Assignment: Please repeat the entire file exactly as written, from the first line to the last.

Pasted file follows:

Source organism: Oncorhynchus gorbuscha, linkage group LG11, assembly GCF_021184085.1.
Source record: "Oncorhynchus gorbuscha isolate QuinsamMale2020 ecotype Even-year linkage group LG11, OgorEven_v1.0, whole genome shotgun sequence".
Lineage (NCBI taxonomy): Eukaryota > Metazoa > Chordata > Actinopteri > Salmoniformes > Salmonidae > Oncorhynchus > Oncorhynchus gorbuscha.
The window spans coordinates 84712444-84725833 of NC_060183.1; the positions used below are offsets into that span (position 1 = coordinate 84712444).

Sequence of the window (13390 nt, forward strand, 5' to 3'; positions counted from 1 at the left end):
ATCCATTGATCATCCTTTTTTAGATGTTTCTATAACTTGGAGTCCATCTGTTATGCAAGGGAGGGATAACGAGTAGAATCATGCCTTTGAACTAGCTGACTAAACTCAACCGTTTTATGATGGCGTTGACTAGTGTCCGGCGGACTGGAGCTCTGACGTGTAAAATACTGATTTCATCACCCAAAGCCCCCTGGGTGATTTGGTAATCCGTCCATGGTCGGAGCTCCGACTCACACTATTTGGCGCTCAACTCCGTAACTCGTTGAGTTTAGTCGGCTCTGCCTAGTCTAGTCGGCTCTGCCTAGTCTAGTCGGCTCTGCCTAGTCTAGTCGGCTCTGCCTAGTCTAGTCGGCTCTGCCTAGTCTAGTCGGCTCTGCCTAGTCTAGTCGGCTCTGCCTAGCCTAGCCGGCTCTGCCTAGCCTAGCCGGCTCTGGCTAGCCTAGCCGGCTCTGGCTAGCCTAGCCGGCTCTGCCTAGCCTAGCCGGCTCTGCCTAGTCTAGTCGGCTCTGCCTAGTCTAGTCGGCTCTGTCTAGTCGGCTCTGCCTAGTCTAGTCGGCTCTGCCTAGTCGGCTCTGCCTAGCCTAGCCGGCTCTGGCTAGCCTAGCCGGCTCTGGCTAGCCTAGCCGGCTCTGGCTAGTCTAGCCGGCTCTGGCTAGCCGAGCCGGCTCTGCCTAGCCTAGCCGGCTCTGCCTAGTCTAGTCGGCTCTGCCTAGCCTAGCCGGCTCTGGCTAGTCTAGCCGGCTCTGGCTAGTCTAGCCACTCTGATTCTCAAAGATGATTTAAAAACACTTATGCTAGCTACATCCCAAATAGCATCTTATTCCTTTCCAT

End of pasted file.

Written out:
Source organism: Oncorhynchus gorbuscha, linkage group LG11, assembly GCF_021184085.1.
Source record: "Oncorhynchus gorbuscha isolate QuinsamMale2020 ecotype Even-year linkage group LG11, OgorEven_v1.0, whole genome shotgun sequence".
Lineage (NCBI taxonomy): Eukaryota > Metazoa > Chordata > Actinopteri > Salmoniformes > Salmonidae > Oncorhynchus > Oncorhynchus gorbuscha.
The window spans coordinates 84712444-84725833 of NC_060183.1; the positions used below are offsets into that span (position 1 = coordinate 84712444).

Sequence of the window (13390 nt, forward strand, 5' to 3'; positions counted from 1 at the left end):
ATCCATTGATCATCCTTTTTTAGATGTTTCTATAACTTGGAGTCCATCTGTTATGCAAGGGAGGGATAACGAGTAGAATCATGCCTTTGAACTAGCTGACTAAACTCAACCGTTTTATGATGGCGTTGACTAGTGTCCGGCGGACTGGAGCTCTGACGTGTAAAATACTGATTTCATCACCCAAAGCCCCCTGGGTGATTTGGTAATCCGTCCATGGTCGGAGCTCCGACTCACACTATTTGGCGCTCAACTCCGTAACTCGTTGAGTTTAGTCGGCTCTGCCTAGTCTAGTCGGCTCTGCCTAGTCTAGTCGGCTCTGCCTAGTCTAGTCGGCTCTGCCTAGTCTAGTCGGCTCTGCCTAGTCTAGTCGGCTCTGCCTAGTCTAGTCGGCTCTGCCTAGCCTAGCCGGCTCTGCCTAGCCTAGCCGGCTCTGGCTAGCCTAGCCGGCTCTGGCTAGCCTAGCCGGCTCTGCCTAGCCTAGCCGGCTCTGCCTAGTCTAGTCGGCTCTGCCTAGTCTAGTCGGCTCTGTCTAGTCGGCTCTGCCTAGTCTAGTCGGCTCTGCCTAGTCGGCTCTGCCTAGCCTAGCCGGCTCTGGCTAGCCTAGCCGGCTCTGGCTAGCCTAGCCGGCTCTGGCTAGTCTAGCCGGCTCTGGCTAGCCGAGCCGGCTCTGCCTAGCCTAGCCGGCTCTGCCTAGTCTAGTCGGCTCTGCCTAGCCTAGCCGGCTCTGGCTAGTCTAGCCGGCTCTGGCTAGTCTAGCCACTCTGATTCTCAAAGATGATTTAAAAACACTTATGCTAGCTACATCCCAAATAGCATCTTATTCCTTTCCAT